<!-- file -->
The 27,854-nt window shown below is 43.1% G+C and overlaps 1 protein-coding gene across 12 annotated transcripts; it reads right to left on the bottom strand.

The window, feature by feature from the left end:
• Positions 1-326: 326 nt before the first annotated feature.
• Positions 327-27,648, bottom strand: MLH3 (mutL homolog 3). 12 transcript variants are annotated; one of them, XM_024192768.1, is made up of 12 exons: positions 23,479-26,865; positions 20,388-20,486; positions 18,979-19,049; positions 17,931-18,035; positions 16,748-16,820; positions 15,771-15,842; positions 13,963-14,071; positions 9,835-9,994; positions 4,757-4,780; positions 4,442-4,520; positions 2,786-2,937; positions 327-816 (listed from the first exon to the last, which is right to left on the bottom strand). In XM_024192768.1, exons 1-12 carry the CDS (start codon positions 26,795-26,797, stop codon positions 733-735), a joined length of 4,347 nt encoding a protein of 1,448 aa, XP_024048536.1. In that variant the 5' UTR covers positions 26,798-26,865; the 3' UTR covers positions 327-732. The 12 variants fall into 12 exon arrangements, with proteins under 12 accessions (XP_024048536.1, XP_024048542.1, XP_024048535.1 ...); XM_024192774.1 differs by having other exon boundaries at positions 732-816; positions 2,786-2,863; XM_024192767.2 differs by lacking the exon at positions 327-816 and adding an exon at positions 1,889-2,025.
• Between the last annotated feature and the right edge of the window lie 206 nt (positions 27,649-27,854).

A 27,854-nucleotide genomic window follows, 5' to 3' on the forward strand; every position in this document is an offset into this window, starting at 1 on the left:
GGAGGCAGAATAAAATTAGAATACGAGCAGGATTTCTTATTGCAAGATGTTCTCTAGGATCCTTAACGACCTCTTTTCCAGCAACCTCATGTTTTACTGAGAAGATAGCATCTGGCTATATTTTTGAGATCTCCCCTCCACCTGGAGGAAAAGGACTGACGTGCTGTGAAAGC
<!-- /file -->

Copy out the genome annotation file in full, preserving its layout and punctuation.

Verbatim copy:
The 27,854-nt window shown below is 43.1% G+C and overlaps 1 protein-coding gene across 12 annotated transcripts; it reads right to left on the bottom strand.

The window, feature by feature from the left end:
• Positions 1-326: 326 nt before the first annotated feature.
• Positions 327-27,648, bottom strand: MLH3 (mutL homolog 3). 12 transcript variants are annotated; one of them, XM_024192768.1, is made up of 12 exons: positions 23,479-26,865; positions 20,388-20,486; positions 18,979-19,049; positions 17,931-18,035; positions 16,748-16,820; positions 15,771-15,842; positions 13,963-14,071; positions 9,835-9,994; positions 4,757-4,780; positions 4,442-4,520; positions 2,786-2,937; positions 327-816 (listed from the first exon to the last, which is right to left on the bottom strand). In XM_024192768.1, exons 1-12 carry the CDS (start codon positions 26,795-26,797, stop codon positions 733-735), a joined length of 4,347 nt encoding a protein of 1,448 aa, XP_024048536.1. In that variant the 5' UTR covers positions 26,798-26,865; the 3' UTR covers positions 327-732. The 12 variants fall into 12 exon arrangements, with proteins under 12 accessions (XP_024048536.1, XP_024048542.1, XP_024048535.1 ...); XM_024192774.1 differs by having other exon boundaries at positions 732-816; positions 2,786-2,863; XM_024192767.2 differs by lacking the exon at positions 327-816 and adding an exon at positions 1,889-2,025.
• Between the last annotated feature and the right edge of the window lie 206 nt (positions 27,649-27,854).

A 27,854-nucleotide genomic window follows, 5' to 3' on the forward strand; every position in this document is an offset into this window, starting at 1 on the left:
GGAGGCAGAATAAAATTAGAATACGAGCAGGATTTCTTATTGCAAGATGTTCTCTAGGATCCTTAACGACCTCTTTTCCAGCAACCTCATGTTTTACTGAGAAGATAGCATCTGGCTATATTTTTGAGATCTCCCCTCCACCTGGAGGAAAAGGACTGACGTGCTGTGAAAGC